The doctor told us that ITP was very rare, it was even rarer that a platelet level would ever be under the 20 range. But they were reassuring, almost confident that things would be fine. They checked that there was no bleeding and asked numerous times if when he had a cut would it bleed long, etc. We had no idea why his platelets were disappearing so quickly – was Houdini pulling some crazed trick from beyond the grave?

He was sent home with Dexamethasone, a type of corticosteriod. The nice print out stating the common side effects was overwhelming – vision changes, swelling, rapid weight gain, sleeping problems, mood changes, headaches, dizziness, nausea, and so on. At one point, Mike was taking 16-20 little white pills a day to keep his platelet counts in the 50s. When that wasn’t enough, he was up to 30 pills to get them into the 100s. When they stabilized he was pulled off of the steroid with a weight gain of almost 80 pounds. He was told to continue to monitor his counts.

And so we did.

Until we got that one phone call that told us he had to go back on the pills because his count had plummeted. He was also told that he had to go for another scan to see is his spleen was enlarged and that could be causing this, that if we got the defective organ out, he would be back to normal in no time.

So, that’s what happened. Summer 2007, his spleen was removed.

Everything seemed fine after the surgery. His recovery went well. His counts stabilized.

Impromptu Side Note:

A very important thing that I had learned about ITP was that as soon as you make a commitment to doing anything at all at a future date, then that is inevitably the time when things go wrong. That is the moment the platelet count falls, you notice a random bruise, you feel nauseous, you get a thumping headache, tummy upset, or something completely random. It’s inevitably related to ITP or the drugs being used to treat it. It’s as if a purple ghost decides to haunt you when you put any firm commitments in your diary.

But anyone who suffers from ITP knows that just when you start to think positively, the ground tends to shake. The carpet gets pulled out from under you and you flail about trying to catch yourself. And this is where the darkest times came. But it also when we found one of the most incredible family doctors in Edmonton where we moved to so I could go to University.

In 2010, Mike caught a bug that he just couldn’t kick. He was short of breath, his head was throbbing, his vision blurred. He looked absolutely terrible. So, we found the nearest doctor. After an hour of physical exams with him, he called the ambulance and we were both transported to the University of Alberta hospital where Mike (and myself) was quarantined due to the doctor suspecting that he had contracted mono. He was in the emergency quarantine for close to 30 hours before the all-clear came. We were sent on our way with a follow-up appointment the next day. With that came FULL disclosure of his entire medical history, routine blood work to do and another follow-up for the following week. The doctor also was in contact with the hematology department at the University where we were put in touch with another specialist because we couldn’t get into see our previous specialist.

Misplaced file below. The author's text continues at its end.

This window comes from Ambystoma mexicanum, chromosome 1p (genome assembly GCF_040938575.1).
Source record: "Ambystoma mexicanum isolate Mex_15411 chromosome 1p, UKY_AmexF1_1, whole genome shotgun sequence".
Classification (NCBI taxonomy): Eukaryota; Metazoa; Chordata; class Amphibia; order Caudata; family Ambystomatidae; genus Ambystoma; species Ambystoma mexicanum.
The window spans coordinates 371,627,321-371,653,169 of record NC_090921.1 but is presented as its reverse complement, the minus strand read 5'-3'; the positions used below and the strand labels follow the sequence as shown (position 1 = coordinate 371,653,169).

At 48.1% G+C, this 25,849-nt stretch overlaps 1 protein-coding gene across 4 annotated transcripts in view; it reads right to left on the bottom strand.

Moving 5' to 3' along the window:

This specialist was one of the tops in the department and we were reassured that Mike would be in good hands. Little did we know that because of that, this man was so overworked that he would ask us the same questions each time we met and would ultimately come to the conclusion that Mike must have been on some form of drug to make his platelets be all over the place.

But he wasn’t. His body was just eating through his platelets and building them up just as quickly and eating them again. So, this specialist put him on Revolade (Eltrombopag) which is a thrombopoietin receptor agonist. It is on the front-line of treatments for ITP and is supposed to be monitored closely. This medication is also EXTREMELY expensive. We blew through our medical prescription budget in three months.

And Mike wasn’t responding properly.

In fact, he was responding too well. His platelets were on a roller-coaster that was only going up (800 at one point – counts this high could cause a LOT of damage) and then when they shot back down it was hell. The ride was not fun. He was getting massive headaches again, a sign that his platelets were going too high (we found this out later), and he was sweating faster than I could change the sheets on our bed.

And the doctor who was overworked stopped receiving our phone calls.


So, we continued to do routine blood work that was monitored by our family doctor. Mike was taken off the Revolade completely. Everything after that seemed to be going great… until it wasn’t.

Flash forward to 2014

Many ITP patients, like Mike, will have no outward signs of the illness. The only symptoms that he has ever had is petechiae, mouth blood blisters, and random bruising along with a headache. To all intents and purposes, nobody would ever have suspected him to have an illness, let along a rare and very serious autoimmune disorder. So, it is hard to tell when that downward spiral is going to take place. And sometimes by the time that you think something is going wrong, it’s too late.